I’ve written a bunch about my newly minted role as a grandfather. It’s what I love most about life these days, so it’s hard for me to ignore. My two grandchildren, Rhegan and Liam, fill me with an exuberant amount of joy. Such is the way of a one and three year-old. Life is about being in the moment — whether that moment is good or bad — which is inspiring to me.
More than that, Mom and Dad, and most times the grandparents too, are the most important people in their world. A humbling thought. The brands we all introduce to the munchkins are those that we have a similar faith in, especially with that faith placed on us.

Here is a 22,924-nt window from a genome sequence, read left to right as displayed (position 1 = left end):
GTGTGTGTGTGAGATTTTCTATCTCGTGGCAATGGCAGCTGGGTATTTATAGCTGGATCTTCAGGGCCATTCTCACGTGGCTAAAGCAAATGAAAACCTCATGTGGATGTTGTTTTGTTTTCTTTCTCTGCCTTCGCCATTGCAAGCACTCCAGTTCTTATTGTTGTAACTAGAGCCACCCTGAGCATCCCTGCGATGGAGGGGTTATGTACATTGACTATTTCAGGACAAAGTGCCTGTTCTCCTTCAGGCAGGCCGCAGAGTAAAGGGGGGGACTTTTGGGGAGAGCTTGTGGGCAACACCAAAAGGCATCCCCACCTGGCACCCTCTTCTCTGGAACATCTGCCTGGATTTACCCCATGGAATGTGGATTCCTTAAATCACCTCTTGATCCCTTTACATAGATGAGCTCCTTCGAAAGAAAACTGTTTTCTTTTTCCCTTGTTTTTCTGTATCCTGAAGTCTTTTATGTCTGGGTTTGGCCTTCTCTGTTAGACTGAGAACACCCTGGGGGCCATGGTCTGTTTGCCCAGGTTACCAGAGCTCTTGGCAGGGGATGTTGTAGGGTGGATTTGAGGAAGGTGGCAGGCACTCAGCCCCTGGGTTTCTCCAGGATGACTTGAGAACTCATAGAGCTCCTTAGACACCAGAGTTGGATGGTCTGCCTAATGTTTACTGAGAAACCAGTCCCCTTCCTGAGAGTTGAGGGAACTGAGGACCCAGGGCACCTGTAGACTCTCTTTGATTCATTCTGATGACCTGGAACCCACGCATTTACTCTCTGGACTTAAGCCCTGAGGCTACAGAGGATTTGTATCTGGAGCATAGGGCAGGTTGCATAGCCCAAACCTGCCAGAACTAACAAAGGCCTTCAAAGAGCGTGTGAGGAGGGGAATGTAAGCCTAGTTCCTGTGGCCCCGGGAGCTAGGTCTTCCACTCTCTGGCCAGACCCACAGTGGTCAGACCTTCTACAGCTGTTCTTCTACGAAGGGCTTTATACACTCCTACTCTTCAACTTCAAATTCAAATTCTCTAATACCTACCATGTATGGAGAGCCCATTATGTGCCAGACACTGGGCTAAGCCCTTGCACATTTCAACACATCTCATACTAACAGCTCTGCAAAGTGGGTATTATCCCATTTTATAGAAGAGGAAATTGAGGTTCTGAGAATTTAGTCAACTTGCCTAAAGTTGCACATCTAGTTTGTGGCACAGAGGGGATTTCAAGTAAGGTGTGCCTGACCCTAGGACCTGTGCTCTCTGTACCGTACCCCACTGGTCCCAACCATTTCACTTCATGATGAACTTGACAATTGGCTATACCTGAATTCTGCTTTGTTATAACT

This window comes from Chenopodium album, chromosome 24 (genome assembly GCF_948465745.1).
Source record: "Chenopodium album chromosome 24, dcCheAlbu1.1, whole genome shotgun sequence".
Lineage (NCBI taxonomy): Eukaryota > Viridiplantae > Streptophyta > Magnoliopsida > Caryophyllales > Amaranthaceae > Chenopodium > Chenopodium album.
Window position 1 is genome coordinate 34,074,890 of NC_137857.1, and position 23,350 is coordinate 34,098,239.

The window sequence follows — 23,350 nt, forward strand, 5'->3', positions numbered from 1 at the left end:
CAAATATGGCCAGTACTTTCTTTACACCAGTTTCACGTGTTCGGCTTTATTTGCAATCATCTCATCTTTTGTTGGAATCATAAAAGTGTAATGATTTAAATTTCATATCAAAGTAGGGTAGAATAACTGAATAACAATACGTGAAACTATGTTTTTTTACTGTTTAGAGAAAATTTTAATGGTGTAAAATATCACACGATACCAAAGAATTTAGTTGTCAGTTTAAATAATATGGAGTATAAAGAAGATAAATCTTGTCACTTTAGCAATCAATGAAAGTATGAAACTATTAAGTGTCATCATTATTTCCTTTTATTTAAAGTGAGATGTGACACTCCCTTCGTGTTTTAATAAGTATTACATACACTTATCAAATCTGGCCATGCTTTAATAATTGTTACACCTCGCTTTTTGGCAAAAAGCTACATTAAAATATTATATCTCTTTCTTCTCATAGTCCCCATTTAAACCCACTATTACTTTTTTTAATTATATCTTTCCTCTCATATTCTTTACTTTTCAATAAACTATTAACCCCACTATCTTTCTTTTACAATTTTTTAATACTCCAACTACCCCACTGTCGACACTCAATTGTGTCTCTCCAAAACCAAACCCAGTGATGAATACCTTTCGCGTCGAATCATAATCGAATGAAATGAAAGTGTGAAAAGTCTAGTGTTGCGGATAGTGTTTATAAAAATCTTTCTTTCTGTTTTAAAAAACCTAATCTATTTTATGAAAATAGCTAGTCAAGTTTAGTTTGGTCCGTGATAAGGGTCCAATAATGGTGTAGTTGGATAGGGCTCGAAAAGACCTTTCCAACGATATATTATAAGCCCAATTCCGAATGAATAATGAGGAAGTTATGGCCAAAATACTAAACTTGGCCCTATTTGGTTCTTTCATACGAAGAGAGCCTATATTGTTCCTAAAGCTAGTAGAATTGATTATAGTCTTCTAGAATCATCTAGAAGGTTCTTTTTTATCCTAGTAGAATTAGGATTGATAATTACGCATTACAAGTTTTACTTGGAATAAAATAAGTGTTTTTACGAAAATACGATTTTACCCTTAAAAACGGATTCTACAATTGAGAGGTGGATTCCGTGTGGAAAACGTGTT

Daniel Tiger’s Neighborhood is the amalgamation of teachable lessons, modernity, and the sentimentality of Mr. Rogers’ Neighborhood. It’s also a PBS program, a television brand in which I have a great deal of faith.
Daniel Tigers Neighborhood hits on on cylinders.
Sure, Daniel Tiger will drive many adult crazy after a few episodes. It sports repetitive songs and saccharine characters. But the show isn’t for us, it’s for the kids. They love it like sugar. Unlike sugar, however, Daniel Tiger actually has positive affects on children and their emotional well-being Daniel (based on the puppet from Mr. Rogers’ Neighborhood) copes with his parents going out for a date, while a catchy mantra of “Grownups come back” is sung. I’ve also watched episodes dealing with jealousy, sleeping in the dark or dealing with bullies. All of which are vital lessons for children.
With Daniel Tiger, I take comforted in knowing that it does the little buggers good.